> That line read, but did not write, at an invalid memory location.   Starting with the
> question of "what C routines have I added or modified most recently" along with where the
> fault appeared to occur in my test suite, I started reading C code and found one.
> Revised code passes tests on the winbuilder site.
>
> For the curious, I had a line asking "is this patient id different than the last patient
> id" in the C routine underneath survcheck(); I'm making sure that patients don't go
> backwards in time. Essentially
>    for (i=0; i< n; i) {
>        if (id[i] != id[i-1] )  { ...}
>
> It is still a surprise to me that just LOOKING at this out of range element would cause a
> failure,  [i-1] never appears on the left hand side of any expressions in the ... chunk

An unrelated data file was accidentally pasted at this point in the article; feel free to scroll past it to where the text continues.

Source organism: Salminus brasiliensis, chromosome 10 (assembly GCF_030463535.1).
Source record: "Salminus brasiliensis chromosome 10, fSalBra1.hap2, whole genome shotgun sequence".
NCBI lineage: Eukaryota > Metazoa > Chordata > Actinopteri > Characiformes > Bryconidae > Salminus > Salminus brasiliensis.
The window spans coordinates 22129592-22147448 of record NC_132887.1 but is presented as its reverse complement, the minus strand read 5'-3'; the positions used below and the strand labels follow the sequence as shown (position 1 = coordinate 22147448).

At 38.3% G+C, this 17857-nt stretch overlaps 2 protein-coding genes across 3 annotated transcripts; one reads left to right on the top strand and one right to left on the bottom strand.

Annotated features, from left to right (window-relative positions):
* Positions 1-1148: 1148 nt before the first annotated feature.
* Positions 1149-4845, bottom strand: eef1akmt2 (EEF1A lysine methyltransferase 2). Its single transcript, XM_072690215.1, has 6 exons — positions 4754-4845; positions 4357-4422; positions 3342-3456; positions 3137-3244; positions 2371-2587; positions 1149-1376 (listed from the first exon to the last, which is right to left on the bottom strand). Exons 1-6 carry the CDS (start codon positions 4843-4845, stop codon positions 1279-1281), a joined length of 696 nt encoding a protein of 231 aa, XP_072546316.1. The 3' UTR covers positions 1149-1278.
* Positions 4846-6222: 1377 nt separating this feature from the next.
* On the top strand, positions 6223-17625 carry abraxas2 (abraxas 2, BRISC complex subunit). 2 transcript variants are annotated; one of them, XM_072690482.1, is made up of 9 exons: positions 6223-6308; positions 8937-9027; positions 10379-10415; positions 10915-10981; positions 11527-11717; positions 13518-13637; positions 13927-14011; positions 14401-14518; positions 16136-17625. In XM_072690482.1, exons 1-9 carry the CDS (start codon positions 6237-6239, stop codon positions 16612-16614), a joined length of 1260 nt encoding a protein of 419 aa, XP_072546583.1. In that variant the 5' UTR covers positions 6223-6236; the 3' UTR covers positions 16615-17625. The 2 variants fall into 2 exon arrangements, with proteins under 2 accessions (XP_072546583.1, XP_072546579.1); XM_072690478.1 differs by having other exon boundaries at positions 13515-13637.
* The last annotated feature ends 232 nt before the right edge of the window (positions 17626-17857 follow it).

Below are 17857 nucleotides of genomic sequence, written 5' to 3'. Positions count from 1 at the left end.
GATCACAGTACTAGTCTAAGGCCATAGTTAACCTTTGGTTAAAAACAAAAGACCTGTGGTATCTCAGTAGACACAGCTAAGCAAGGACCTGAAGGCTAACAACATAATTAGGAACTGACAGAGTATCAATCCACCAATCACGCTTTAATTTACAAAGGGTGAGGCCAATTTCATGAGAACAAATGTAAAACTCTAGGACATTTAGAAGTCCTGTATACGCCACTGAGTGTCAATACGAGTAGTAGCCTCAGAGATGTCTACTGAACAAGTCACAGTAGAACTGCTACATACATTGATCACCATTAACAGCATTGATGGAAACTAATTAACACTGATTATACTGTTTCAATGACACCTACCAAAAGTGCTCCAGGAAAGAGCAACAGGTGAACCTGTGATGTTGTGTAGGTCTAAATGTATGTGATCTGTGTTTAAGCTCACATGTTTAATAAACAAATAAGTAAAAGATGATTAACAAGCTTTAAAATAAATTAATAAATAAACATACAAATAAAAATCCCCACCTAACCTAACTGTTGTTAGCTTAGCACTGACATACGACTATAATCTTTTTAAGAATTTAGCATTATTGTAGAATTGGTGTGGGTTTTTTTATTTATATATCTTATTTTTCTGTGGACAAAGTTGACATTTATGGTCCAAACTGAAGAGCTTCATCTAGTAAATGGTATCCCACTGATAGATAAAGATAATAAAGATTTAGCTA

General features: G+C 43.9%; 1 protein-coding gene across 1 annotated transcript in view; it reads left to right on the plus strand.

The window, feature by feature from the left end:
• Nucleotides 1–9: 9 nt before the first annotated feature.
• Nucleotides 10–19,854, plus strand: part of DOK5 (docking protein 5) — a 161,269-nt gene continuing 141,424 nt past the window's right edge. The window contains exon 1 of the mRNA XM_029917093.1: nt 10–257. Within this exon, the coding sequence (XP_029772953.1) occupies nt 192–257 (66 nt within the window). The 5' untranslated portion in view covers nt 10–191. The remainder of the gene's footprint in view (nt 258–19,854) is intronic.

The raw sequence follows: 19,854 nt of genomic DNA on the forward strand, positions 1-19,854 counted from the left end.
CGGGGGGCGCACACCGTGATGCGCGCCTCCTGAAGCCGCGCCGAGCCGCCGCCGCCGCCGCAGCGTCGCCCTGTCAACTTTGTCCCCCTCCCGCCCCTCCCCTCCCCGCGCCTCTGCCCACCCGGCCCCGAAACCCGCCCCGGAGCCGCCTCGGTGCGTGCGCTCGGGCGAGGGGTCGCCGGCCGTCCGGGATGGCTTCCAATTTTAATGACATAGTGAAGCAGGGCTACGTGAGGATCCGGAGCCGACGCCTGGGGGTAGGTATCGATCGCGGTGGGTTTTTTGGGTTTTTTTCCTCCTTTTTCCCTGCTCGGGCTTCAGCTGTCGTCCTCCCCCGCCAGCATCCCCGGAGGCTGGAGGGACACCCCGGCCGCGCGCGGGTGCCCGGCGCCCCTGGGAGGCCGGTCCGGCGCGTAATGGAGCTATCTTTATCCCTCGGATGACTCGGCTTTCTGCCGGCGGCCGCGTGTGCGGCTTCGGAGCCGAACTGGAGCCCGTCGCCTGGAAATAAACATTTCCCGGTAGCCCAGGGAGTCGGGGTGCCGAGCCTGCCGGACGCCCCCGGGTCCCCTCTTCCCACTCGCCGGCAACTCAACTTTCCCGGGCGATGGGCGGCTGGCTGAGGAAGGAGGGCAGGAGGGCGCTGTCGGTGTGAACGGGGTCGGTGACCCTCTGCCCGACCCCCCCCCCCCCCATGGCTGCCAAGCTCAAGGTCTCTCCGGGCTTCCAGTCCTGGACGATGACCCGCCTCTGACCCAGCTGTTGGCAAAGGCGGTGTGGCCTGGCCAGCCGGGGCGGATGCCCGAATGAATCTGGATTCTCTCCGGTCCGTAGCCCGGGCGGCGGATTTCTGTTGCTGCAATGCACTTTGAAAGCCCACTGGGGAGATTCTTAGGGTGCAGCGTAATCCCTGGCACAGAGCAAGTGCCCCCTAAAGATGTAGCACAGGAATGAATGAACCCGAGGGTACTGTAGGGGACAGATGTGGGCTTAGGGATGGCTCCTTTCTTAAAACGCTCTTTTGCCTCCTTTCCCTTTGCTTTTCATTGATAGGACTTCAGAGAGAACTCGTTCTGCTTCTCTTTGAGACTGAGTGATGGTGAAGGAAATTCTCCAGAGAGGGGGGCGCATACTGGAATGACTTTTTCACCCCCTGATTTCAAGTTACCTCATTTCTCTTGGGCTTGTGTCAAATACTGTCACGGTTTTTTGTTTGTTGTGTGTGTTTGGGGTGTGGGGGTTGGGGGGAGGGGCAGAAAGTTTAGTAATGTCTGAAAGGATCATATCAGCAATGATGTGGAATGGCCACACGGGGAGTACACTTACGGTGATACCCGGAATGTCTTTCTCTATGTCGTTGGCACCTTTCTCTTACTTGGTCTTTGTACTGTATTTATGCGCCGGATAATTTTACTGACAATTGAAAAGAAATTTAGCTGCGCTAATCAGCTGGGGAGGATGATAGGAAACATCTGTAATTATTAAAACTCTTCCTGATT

> above. Nevertheless, it was an error.   Que sera sera

In principle out of bounds access to an array, even reading, may not
only return any value that may be there, but cause a memory protection
failure (the memory there is not accessible) or have some other impact.
Reads from memory can also have side effects (other than crashing your
process).

Tomas

>
> A strong thanks to those who gave solid suggestions for bringing up a local copy of Windows.
>
> Terry T
>
>>>> My latest submission of survival3.1-10 to CRAN fails  a check, but only on
>>>> windows, which
>>>> I don't use.
>>>> How do I track this down?
>>>> The test in question works fine on my Linux box.
>>>>
>>>> Terry
>>>>
>>>>
>>>>
>>>>          [[alternative HTML version deleted]]
>>>>
>>>> ______________________________________________
>>>> [hidden email] mailing list
>>>> https://stat.ethz.ch/mailman/listinfo/r-devel
>>>>
>>> [[alternative HTML version deleted]]
>>>
>>> ______________________________________________
>>> [hidden email] mailing list
>>> https://stat.ethz.ch/mailman/listinfo/r-devel
>>>
>
> [[alternative HTML version deleted]]
>
> ______________________________________________
> [hidden email] mailing list
> https://stat.ethz.ch/mailman/listinfo/r-devel